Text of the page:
Selling in the Yukon is more than just cold

by Olivia D'Orazio12 Nov 2014
As agents expand beyond their comfort zones in an effort to farm regions with fewer sales reps, industry players are increasingly looking to Canada’s north, but selling in the Yukon has its own unique set of challenges.

“We’ve just come off an incredible five years; in 2000, prices started to rise and it came to that crescendo in 2011,” says Al Stannard, an agent based in Whitehorse. “We exist in a real economic bubble here, so when gold and mineral prices were high, we were fetching incredible returns.”
Markets are cyclical in nature, but in more isolated areas of the country, like the Yukon, housing follows a more severe pattern. Stannard says it could be another 10 years before the region sees the same level of growth that it experienced in the early 2000s.
And then there’s the blistering cold, which agents and buyers alike need to consider. But the region’s climate isn’t just a comfort issue; it also affects the market.
“Nobody wants to move in minus-40 weather, so come December [and] January, people stop looking,” Stannard says. “We don’t have a lot of action, from November to January. Listings start coming in February [and] March, then people start looking in April. So the winter is a great deterrent to purchasing.”
However, Alice Thompson, an agent in Dawson City, says many buyers are informed and look forward to the weather.
“Most people come here because of that,” she says. “They love the north, they love the climate and the wildlife and the nature and the scenery. A lot have been in the north before, they really like it. We don’t get a lot of naïve people coming here.”
Cost, though, does limit the buyer pool in the Yukon. Stannard says many buyers are drawn to the north, expecting cheaper properties, but the reality is far from that myth.
“There is a huge cost on materials, so that translates to rather high home costs,” he says. “People are used to coming from down south and they come up for the five-year plan, but they don’t realize that big pay rates include big home prices.”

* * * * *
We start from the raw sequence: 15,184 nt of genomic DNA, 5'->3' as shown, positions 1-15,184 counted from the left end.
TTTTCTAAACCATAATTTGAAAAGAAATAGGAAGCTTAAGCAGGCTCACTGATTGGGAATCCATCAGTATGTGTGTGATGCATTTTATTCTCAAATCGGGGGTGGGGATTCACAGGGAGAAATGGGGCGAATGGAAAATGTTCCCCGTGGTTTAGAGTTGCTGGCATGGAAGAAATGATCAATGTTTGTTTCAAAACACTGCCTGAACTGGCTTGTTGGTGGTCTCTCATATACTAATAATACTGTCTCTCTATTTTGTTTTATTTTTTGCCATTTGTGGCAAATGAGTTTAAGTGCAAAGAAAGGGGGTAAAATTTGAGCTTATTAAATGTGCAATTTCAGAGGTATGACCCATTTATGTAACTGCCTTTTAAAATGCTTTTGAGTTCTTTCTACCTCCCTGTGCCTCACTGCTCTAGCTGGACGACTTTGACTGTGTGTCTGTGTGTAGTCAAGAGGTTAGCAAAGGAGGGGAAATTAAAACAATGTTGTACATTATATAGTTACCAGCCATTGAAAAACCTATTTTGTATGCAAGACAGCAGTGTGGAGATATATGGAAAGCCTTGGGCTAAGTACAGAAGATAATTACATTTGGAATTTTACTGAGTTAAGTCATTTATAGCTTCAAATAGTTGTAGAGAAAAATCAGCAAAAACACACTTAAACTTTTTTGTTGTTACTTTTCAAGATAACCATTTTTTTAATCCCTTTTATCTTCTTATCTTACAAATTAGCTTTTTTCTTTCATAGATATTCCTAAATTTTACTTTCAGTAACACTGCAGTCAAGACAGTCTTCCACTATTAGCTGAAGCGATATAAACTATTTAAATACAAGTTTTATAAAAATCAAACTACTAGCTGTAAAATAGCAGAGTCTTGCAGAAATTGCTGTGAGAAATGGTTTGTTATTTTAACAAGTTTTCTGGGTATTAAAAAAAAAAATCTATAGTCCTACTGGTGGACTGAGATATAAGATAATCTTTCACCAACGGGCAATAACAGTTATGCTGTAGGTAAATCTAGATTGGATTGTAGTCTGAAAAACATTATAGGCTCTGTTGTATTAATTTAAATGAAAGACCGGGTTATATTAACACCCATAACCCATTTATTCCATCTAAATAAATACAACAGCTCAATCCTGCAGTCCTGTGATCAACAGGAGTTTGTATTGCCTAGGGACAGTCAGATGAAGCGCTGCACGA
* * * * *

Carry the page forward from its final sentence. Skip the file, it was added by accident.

Agents in the north also need to educate newcomers to the territory about the difficulties they’ll face securing property insurance and a mortgage.
“Fewer institutions will lend here, so I have a list of lenders who will work with people and who have had success,” Thompson says. “The other disadvantage, it’s hard to get insurance here. We need a local insurance agency because a lot of [insurance] agents won’t insure houses if they can’t see them and the agents don’t want to drive up here. So for some sales, most of my work is getting the insurance information.”
In Dawson City, which is located about 530 kilometres northwest of Whitehorse, Thompson says TD Bank and CIBC secure most mortgages. Thompson also works with some independent mortgage brokers who are able to pull together financing for clients moving to the territory.
Still, there are significant benefits to living and working in the Yukon. Thompson says many tradespeople can really clean up in the territories, since there’s a real need for certain skills. There’s also a robust agriculture market, due to the region’s extended daylight hours – “the farmers markets have the most incredible produce here,” Thompson says.
There is also a local RCMP outfit and a Canadian Forces base, as well as a strong mining population that also provides a steady source of employment.

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